Police have confirmed someone threw a bomb through the window of a suburban Minneapolis mosque on Saturday as people were preparing for morning prayers, damaging the imam's office but not injuring anyone, an official said.
The blast happened at around 5 A.M. at the Dar Al-Farooq Islamic Center in Bloomington. The local police department tweeted that a preliminary investigation shows that a destructive device caused the explosion, "in violation of federal law," and that the FBI has taken the lead in the investigation.
Asad Zaman, director of the Muslim American Society of Minnesota, said at a news conference that a witness saw something being thrown at the imam's office window from a "van or truck" before the blast. WCCO-TV reports that he said it may have been a fire bomb. Mohamed Omar, the center's executive director, said a worshipper saw a pickup truck speeding away afterward.
There were 15 to 20 people inside the mosque when the blast happened. Worshippers managed to extinguish the blaze before firefighters arrived, the society said in a news release.
The mosque, which primarily serves people from the area's large Somali community, occasionally receives threatening calls and emails, Omar told the Star Tribune .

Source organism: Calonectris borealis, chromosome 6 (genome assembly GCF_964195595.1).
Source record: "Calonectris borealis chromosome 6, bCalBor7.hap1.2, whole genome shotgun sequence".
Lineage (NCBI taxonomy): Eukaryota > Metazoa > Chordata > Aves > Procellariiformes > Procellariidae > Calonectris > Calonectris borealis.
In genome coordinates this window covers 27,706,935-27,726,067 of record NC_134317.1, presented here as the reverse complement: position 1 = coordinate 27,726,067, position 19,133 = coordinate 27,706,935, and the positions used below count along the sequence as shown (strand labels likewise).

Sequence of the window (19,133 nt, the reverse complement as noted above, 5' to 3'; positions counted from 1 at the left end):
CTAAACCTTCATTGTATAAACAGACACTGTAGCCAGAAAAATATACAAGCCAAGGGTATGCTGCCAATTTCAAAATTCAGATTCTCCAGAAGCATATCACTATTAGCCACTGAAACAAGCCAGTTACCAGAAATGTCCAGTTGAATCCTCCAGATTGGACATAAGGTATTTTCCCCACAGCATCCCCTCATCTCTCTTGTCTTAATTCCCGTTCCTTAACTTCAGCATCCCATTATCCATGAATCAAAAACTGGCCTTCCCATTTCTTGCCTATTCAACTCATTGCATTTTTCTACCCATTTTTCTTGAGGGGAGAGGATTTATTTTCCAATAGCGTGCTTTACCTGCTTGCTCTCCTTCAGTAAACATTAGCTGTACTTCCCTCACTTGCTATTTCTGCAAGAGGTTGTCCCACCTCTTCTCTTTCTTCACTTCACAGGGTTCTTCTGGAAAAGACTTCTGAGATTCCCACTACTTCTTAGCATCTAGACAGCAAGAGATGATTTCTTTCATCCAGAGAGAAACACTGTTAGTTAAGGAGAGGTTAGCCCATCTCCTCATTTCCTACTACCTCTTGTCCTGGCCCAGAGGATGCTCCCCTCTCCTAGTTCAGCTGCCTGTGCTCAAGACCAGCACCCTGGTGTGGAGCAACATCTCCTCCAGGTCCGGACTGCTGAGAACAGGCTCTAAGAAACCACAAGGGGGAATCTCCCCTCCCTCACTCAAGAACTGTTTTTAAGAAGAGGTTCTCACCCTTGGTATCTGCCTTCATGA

"It was 5 A.M.," Omar said. "The whole neighborhood was calm. People were supposed to be sleeping, that's how peaceful this should be. I was shocked to learn this happened."
The mosque serves as a religious center and community organizing platform for Muslim activists and leaders in the area, said the society, which is offering a $10,000 reward for information that leads to an arrest or conviction.
Trevin Miller, who lives across the street, told the Star Tribune that the explosion woke him up, saying that he felt it on his "insides."
Yasir Abdalrahman, a worshipper at the mosque, said the explosion was "unimaginable."
"We came to this country for the same reason everyone else came here: freedom to worship," Abdalrahman said. "And that freedom is under threat. Every other American should be insulted by this."
The FBI and the Bureau of Alcohol, Tobacco, Firearms and Explosives are involved in the investigation.